Viktor Kolář (b. 1941) is a Czech photographer. Kolář is considered one of the most important exponents of Czech documentary photography. In his works, Kolář focuses mainly on depicting urban life in the Ostrava region. His father, a self-taught filmmaker and photographer, was the owner of a photo studio and photo shop, an important factor in leading young Viktor to photography.
In 1953, he began taking photographs, and soon familiarized himself with the works of renowned photographers, particularly Henri Cartier-Bresson. From 1960 to 1964, he studied at the Photographic Institute in Ostrava and from the second half of the 1960s, he decided to devote himself fully to photography. At the same time, he met and befriended the photography theorist Anna Fárová and her husband, painter Libor Fára. In 1964, Kolář presented his works at his first solo exhibition. In October 1968, after the Warsaw Pact invasion of Czechoslovakia, he emigrated to Canada, where he worked as in the molybdenum mines. Later he managed to move into photography. From 1971 to 1973, he participated in documenting shopping malls in Montreal.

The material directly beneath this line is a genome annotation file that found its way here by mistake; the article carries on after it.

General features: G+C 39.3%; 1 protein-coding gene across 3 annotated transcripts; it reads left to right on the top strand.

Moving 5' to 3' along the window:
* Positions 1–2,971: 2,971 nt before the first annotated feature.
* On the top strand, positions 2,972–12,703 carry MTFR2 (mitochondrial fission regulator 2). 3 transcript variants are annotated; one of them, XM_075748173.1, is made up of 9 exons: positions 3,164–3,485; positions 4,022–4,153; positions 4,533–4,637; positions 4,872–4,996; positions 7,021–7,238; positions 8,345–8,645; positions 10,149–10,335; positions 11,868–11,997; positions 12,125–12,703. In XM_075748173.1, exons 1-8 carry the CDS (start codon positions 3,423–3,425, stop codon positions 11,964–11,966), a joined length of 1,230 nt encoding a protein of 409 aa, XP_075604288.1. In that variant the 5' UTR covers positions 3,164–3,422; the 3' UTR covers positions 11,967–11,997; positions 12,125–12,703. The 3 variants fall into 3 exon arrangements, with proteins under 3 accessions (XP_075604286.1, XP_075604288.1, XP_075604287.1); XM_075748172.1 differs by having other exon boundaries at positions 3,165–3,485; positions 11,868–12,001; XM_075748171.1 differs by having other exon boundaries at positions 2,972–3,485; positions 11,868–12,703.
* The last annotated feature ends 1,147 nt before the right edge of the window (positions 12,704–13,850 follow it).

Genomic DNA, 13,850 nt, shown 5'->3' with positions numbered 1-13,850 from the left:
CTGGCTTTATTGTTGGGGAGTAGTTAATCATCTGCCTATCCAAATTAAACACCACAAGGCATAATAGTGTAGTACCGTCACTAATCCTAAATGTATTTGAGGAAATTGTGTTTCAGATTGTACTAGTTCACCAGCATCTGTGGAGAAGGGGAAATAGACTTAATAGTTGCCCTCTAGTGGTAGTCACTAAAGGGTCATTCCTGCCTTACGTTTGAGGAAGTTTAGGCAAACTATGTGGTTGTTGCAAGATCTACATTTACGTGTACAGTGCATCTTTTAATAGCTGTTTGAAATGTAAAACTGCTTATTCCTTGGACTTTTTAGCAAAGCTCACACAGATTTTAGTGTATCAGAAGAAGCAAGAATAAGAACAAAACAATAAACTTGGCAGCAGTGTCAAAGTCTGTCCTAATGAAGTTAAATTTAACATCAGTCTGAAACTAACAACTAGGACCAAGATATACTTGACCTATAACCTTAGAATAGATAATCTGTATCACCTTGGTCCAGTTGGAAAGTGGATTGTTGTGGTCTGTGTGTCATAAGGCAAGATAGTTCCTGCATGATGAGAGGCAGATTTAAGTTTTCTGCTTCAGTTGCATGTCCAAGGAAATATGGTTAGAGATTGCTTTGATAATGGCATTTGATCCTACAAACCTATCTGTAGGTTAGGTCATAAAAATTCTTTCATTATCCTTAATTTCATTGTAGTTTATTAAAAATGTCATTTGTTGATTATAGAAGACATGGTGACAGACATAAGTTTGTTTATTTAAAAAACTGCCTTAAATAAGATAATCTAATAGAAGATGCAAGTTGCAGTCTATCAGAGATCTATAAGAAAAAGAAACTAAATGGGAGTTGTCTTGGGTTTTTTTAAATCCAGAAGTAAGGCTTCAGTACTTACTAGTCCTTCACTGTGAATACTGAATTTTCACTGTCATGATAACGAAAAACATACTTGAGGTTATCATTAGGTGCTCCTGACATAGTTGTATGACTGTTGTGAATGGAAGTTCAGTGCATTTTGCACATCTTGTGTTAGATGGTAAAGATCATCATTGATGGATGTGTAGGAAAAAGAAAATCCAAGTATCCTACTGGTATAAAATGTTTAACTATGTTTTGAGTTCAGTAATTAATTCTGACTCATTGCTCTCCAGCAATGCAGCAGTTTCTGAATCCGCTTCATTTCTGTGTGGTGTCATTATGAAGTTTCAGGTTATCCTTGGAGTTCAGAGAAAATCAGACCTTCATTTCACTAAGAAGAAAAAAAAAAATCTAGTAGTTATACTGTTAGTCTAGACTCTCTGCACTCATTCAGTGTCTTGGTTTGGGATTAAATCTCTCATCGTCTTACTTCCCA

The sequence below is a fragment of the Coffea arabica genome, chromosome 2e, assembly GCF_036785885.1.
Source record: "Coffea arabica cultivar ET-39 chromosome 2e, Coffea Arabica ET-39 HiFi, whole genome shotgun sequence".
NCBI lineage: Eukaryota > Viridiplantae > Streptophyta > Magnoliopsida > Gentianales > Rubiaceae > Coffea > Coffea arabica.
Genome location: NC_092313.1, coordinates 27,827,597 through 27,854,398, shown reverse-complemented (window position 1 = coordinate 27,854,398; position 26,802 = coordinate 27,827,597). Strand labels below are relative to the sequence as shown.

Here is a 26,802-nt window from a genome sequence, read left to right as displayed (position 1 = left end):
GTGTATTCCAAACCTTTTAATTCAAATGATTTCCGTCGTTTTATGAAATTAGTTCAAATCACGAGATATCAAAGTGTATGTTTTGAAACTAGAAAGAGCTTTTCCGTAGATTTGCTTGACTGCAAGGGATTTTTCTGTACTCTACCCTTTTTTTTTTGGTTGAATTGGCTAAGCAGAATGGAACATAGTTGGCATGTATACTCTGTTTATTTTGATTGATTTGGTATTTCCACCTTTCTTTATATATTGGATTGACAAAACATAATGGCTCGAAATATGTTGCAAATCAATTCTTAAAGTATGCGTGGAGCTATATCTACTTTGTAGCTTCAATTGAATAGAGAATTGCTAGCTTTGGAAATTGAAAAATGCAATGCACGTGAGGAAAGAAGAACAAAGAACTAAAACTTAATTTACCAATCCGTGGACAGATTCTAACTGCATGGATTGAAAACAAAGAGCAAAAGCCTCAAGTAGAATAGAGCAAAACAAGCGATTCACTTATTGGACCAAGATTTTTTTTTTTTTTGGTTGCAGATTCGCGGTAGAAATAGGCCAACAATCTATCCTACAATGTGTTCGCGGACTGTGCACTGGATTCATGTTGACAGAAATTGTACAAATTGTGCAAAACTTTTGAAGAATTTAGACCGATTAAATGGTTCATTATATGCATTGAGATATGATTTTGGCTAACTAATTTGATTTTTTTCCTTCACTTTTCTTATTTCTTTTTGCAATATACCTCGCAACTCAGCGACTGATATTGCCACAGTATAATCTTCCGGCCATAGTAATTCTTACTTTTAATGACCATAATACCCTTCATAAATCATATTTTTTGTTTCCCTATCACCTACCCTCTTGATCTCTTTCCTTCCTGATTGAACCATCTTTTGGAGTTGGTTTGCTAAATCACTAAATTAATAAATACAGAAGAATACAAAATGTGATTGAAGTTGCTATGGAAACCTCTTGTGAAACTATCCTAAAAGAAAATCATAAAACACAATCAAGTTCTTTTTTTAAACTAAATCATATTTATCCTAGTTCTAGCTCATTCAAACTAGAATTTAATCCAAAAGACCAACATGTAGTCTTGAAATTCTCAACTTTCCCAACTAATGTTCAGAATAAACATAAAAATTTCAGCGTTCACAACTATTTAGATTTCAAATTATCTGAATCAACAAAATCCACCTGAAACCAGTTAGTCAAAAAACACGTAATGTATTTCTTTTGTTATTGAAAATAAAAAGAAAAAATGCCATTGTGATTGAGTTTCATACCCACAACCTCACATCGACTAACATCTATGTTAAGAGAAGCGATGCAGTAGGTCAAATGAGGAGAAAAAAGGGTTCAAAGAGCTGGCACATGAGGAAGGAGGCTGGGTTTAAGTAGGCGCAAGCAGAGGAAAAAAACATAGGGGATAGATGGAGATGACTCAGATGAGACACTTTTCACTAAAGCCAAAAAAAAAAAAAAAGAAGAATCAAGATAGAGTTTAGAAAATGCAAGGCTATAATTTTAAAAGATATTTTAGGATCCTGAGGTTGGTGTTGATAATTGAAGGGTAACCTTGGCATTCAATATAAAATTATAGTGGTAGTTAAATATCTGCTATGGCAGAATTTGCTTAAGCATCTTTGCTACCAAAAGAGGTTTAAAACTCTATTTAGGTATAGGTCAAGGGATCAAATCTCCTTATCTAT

In 1973 he returned to Czechoslovakia. His return to the communist country was questioned by state authorities. As a former emigrant, he gradually lost the possibility to work as a photographer. However, he covertly continued his photographic documentation of the Ostrava region and in 1985, he was allowed to devote himself to freelance photography. In 1994, after the Velvet Revolution, he began to teach documentary photography at FAMU in Prague, where he was appointed Associate Professor (in 2000). He also travelled and lectured through the USA.